After waiting about 30 minutes, activity began on the stage. A trickle of visiting bishops and Vatican dignitaries made their way gradually to the rows of seating on the stage. This was to the right of a single chair in the middle which was obviously reserved for the Pope.
At the same time, a few serious-looking gentlemen in dark suits began to take up position, while five colourfully uniformed Swiss guards ringed the stage. Anticipation grew, then the side door opened and Pope Benedict the Sixteenth shuffled onto the stage with his slight stoop, shy smile and red Prada shoes. The audience erupted with cheering and got to its feet, which was perfect since the first thing he did was lead us in a prayer.
The business of the audience then began. First, we got a reading about St Paul's conversion on the road to Damascus - in Italian, French, English, Spanish and Polish in succession. Then the Pope read out a roughly 8 minute reflection on the reading - all in Italian!
All was not lost however. A French prelate came to the microphone to acknowledge all of the pilgrimage groups from France, each cheering in turn, and getting a wave and a smile from the Pope. He then handed a summary of the reflection in French to the Pope, who read it out. Next came the turn of the English-speakers. The conference I am attending was called out, and we responded with an anaemic academic wave and a pigeon-chested cheer. No bellows of 'Benedetto' or 'viva I'll Papa' unfortunately.
We went through all of the languages this way. Two nationalities stood out: the Germans and the Poles. I recently read that church music is better in Germany than anywhere else, and it shows. Most German groups struck up a choir performance of a couple of verses when their name was called, and they were all excellent. One group even managed to bring in two trombones for accompaniment (I have no idea how). On the other hand the Polish groups were just incredibly noisy, yelling their heads off in approval when they were called out. The occasional singing wasn't bad, but not as good as the Germans.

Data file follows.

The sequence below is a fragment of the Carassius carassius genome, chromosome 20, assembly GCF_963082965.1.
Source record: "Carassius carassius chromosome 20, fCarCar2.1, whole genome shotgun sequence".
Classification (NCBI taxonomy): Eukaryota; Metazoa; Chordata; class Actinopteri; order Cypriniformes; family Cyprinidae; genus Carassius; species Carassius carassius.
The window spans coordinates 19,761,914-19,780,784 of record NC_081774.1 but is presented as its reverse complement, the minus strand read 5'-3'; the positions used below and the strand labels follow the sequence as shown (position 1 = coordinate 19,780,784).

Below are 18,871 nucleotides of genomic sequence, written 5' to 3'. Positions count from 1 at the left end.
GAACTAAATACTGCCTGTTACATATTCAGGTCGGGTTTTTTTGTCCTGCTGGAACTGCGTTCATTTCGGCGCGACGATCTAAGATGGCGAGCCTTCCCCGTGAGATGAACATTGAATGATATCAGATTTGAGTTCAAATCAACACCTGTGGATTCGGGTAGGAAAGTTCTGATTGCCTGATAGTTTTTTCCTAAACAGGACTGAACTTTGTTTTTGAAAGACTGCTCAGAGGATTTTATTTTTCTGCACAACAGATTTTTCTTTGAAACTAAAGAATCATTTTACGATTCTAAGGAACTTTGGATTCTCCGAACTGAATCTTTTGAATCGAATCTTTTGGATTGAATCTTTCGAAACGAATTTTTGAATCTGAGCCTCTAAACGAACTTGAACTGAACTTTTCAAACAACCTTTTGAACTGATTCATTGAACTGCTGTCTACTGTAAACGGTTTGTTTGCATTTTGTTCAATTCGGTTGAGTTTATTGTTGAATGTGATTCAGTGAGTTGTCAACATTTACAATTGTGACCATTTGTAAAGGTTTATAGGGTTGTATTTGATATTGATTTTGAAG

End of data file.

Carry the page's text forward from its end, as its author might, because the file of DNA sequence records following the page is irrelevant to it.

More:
The whole atmosphere was festive and good-natured, but serious where appropriate.
Once this phase was over, the Pope led us in a Latin recitation of the Our Father, followed by a Papal blessing which he assured us extended to our families as well.
The final act was his official welcome of the prelates and the blessing of the disabled and sick, who crossed the stage one after another in a convoy of wheelchairs. After this, he moved down towards the crowd and shook hands with a lot of people, including our conference organiser.
At this stage the Pope was being mobbed, and all I could see was a little white hat bobbing up and down in a sea of people. So I decided I was finished, and walked out to St Peter's Square again.